Family businesses are not without their difficulties. In the event of a disagreement, it’s often difficult to keep personal feelings and business opinions separate. Below, we look at the issues inherent in family business disputes and how to resolve them.
In any business, there will be differences of opinion at board level but differences of opinion in family-run businesses can sometimes blur between business and personal. That is not to say all family run businesses are run like Ewing Oil (for the Dallas fan) but it is wise to map out how the decision-making process should unfold.
Quite often in family-run businesses, the parents may have set the business up and children may be coming through to take over the reins. This is not to say the children will have equal involvement or even enter the business at the same time. These variable dynamics can sometimes lead to heightened challenges for the decision-making process.
Problems at board level could arise due to the competing interests of the owners. For example, more senior shareholders may be less willing to take risks as they near the end of their working years and newer members may push for business risk to grow the business in a different direction.
Shareholders’ agreements can cover everything from voting rights, rules on share transfers to long-term business objectives. When you’re in business with family members, shareholders’ agreements are particularly useful. It is far easier to avoid disputes later down the line if everyone understands their respective rights and responsibilities at the time they take shares in a Company.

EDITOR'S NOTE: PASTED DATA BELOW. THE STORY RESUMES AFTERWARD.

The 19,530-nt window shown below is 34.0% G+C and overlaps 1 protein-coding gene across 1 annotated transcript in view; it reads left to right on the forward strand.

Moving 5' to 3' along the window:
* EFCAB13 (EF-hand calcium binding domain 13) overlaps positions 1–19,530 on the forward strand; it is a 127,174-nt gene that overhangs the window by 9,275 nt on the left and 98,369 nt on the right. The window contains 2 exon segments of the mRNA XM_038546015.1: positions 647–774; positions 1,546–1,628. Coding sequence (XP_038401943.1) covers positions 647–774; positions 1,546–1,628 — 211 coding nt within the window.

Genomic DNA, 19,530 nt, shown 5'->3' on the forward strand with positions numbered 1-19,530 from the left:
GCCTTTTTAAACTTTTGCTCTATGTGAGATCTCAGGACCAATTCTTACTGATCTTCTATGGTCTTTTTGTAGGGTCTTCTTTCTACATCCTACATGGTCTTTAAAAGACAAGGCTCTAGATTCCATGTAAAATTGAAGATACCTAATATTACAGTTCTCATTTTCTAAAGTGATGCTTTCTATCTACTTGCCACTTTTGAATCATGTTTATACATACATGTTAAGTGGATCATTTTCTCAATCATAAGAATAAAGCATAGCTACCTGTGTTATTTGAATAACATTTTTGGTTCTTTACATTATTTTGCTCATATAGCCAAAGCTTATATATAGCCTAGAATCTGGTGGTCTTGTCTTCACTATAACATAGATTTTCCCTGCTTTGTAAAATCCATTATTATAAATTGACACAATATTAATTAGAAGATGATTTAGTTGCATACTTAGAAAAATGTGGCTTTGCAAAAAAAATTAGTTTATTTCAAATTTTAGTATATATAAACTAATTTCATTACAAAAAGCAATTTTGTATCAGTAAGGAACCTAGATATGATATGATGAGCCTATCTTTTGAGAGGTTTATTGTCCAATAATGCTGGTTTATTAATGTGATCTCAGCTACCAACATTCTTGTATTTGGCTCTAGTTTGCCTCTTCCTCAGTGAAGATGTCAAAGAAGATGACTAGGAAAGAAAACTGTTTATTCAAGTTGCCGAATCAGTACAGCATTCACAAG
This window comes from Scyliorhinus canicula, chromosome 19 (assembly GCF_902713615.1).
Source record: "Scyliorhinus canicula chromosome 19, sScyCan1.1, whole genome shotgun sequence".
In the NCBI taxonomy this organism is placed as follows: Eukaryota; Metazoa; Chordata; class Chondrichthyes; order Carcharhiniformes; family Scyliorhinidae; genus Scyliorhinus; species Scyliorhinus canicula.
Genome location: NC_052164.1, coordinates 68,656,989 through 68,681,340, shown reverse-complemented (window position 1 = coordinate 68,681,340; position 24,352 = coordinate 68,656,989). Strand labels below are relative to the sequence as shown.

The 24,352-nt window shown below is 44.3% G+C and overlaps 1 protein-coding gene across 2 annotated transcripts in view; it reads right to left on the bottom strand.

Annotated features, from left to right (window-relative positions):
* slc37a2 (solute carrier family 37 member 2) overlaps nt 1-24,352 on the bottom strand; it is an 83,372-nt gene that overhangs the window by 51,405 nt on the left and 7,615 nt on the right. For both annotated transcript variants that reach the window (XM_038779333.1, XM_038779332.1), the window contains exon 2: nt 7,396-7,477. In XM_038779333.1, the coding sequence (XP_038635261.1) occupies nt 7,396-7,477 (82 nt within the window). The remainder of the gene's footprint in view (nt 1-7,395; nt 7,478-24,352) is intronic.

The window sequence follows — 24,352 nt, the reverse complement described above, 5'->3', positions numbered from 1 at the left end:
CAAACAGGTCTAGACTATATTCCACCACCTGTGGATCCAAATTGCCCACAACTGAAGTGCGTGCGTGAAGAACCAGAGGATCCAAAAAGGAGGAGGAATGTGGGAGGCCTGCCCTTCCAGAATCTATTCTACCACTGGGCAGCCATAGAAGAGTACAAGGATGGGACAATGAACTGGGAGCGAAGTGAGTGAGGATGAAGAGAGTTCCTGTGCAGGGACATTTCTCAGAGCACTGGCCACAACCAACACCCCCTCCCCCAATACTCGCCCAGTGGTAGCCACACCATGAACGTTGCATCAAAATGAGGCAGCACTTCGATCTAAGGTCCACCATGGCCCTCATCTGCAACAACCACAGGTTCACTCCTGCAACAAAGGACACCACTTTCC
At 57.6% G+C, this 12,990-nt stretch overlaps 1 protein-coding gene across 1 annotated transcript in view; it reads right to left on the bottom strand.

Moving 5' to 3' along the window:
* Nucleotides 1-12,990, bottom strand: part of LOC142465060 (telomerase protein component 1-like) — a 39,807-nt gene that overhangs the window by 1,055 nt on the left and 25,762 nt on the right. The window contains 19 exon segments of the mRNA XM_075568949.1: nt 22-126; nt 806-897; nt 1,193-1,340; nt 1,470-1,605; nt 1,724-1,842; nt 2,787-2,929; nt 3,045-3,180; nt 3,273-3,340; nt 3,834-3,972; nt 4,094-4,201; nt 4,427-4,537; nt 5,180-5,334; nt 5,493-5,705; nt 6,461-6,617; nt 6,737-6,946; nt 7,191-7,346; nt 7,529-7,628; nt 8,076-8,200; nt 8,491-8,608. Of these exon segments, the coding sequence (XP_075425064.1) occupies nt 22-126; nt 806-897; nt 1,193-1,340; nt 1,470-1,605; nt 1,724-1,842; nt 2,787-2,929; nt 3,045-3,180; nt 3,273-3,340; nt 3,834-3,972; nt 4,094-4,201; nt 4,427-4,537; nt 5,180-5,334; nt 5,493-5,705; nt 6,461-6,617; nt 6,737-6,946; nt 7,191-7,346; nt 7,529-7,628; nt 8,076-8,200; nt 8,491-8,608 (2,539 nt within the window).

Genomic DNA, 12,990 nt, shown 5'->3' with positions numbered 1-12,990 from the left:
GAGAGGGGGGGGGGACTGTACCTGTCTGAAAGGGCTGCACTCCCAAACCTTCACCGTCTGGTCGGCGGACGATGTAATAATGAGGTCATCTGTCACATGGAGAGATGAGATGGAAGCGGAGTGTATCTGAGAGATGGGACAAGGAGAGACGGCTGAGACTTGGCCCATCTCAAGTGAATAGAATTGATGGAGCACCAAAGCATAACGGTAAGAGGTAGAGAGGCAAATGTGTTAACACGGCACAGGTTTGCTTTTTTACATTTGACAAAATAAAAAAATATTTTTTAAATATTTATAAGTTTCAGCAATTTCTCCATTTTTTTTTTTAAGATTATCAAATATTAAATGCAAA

Family or commercial advice; which is needed?
When setting up a family run business or granting shares to a new family member, the starting point will be to take advice from a solicitor specialising in company commercial law. It may mean that private client and taxation advice is also needed but a company solicitor will be able to identify these issues in the first meeting. For example, a senior, majority shareholder may need to put in place a business lasting power of attorney to ensure their role as a director can be executed by another if they are unable to do so themselves.
When disagreements arise in the family business, again, the company solicitor who advised on set up or who prepared the shareholders’ agreement should be the first point of contact.
A well-drafted shareholders’ agreement may include an agreed process for resolving disputes and in extreme cases, a right to take shares back from a dissenting shareholder or director.
We have seen some unfortunate cases where directors or shareholders are not contributing to the same level as other members of the family business but receive the same income and the same share of profits. Where this is not addressed it is inevitable that it may lead to unrest between the family members.
It is never too late to put in place a shareholders’ agreement, but it will be harder to enforce terms on someone who doesn’t want to change the level of their contributions. This is why agreements should be put in place at the earliest opportunity and not as an afterthought.
If an impasse is reached and a key decision cannot be made, the parties to the dispute may consider forms of alternative dispute resolution, rather than court proceedings. Mediation provides for the parties to the dispute to meet with when a neutral third party mediator to air any issues and see if there is a way to reach a compromise. A mediator can be a solicitor; however, this is not always the case.
Benefits of mediation include:
Most importantly, once the dispute is resolved, you should draw up some goals and objectives for the business as a team to try to avoid similar disagreements happening again.
At AMD Solicitors, our team of solicitors in Bristol have extensive experience in advising family-owned businesses. For more information, simply call our team on 0117 973 3989 or fill out our contact form and we will get back to you as soon as we can.
This article is provided for general information purposes only and represents our understanding of the relevant law and practice as at the date of uploading. This article should not be relied upon as legal advice pertaining to any specific factual situation. Legal decisions should be made only after proper consultation with a legal professional of your choosing.Back to Index